Maintenance Rituxan was originally popular for indolent lymphomas. It consistently showed an improvement in progression free survival. But over time studies failed to show that it offered any survival benefit so there is much controversy about it. Read here for more. The next question then, becomes does maintenance Rituxan benefit patients with DLBC. Early studies showed no improvement so it never became popular. But later study results started to show some interesting things. Primarily that men clear Rituxan from their system faster than woman which partially explains why men with DLBC have inferior outcomes to women. However this disadvantage may be overcome by either increasing the dose of Rituxan for men, or by giving it more often or by giving maintenance Rituxan. (19) (20) It is a bit too early for this to be a "practice changing" option but it could very well be in the future.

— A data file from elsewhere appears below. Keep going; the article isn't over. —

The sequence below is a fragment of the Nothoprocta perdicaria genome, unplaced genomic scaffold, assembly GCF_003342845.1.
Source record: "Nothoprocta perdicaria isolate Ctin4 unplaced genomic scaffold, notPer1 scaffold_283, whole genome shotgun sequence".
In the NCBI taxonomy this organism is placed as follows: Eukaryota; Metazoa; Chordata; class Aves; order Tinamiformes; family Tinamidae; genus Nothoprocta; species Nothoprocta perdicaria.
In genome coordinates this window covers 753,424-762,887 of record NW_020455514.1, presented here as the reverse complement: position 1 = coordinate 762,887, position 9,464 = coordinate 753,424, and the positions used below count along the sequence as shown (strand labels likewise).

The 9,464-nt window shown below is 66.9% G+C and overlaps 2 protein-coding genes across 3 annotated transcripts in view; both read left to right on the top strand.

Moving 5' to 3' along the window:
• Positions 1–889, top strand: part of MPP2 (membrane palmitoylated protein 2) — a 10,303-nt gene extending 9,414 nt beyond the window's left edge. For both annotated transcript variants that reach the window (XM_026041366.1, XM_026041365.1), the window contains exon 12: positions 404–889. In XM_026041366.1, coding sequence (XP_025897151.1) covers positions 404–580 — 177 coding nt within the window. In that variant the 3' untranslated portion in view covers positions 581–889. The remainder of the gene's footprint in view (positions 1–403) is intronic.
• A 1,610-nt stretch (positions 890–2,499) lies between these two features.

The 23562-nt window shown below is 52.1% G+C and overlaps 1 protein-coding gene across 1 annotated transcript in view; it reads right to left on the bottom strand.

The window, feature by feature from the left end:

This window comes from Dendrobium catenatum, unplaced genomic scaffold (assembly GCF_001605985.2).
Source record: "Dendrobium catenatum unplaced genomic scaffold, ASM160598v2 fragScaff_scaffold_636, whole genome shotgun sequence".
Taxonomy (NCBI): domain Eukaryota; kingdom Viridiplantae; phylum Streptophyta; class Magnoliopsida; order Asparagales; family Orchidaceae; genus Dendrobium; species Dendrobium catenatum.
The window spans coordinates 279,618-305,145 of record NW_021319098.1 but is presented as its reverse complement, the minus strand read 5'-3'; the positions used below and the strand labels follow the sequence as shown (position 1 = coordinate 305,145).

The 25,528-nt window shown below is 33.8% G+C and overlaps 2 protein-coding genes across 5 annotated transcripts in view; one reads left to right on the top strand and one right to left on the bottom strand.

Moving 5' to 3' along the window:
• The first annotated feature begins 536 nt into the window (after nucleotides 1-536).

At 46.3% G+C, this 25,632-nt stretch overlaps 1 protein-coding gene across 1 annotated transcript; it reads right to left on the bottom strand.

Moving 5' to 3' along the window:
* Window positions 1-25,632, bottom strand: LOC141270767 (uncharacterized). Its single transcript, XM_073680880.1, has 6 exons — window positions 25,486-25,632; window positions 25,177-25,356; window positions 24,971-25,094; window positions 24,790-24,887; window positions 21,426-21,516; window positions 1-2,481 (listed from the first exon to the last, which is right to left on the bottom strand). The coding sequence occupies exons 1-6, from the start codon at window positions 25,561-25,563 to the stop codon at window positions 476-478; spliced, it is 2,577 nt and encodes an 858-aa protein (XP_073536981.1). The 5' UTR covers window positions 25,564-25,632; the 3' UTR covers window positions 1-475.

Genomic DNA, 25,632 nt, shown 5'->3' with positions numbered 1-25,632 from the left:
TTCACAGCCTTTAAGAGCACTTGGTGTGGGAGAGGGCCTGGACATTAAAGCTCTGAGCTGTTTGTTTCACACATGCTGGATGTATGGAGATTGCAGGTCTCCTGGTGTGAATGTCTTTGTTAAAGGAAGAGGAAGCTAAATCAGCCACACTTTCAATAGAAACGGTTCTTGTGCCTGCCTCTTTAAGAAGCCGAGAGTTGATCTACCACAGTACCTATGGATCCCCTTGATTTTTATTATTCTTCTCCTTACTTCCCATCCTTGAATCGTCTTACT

Relapses are unlikely to occur after two years of remission. But unlikely does not mean impossible and doctors generally don't use the cure word until 5 years of remission. Even after 5 years rare relapses do occur. Often a relapse this late is considered a whole new case of lymphoma and not really a relapse. Only a biopsy can really distinguish whether this is true. The study below discusses the characteristics and prognosis of relapses past the 5 year point.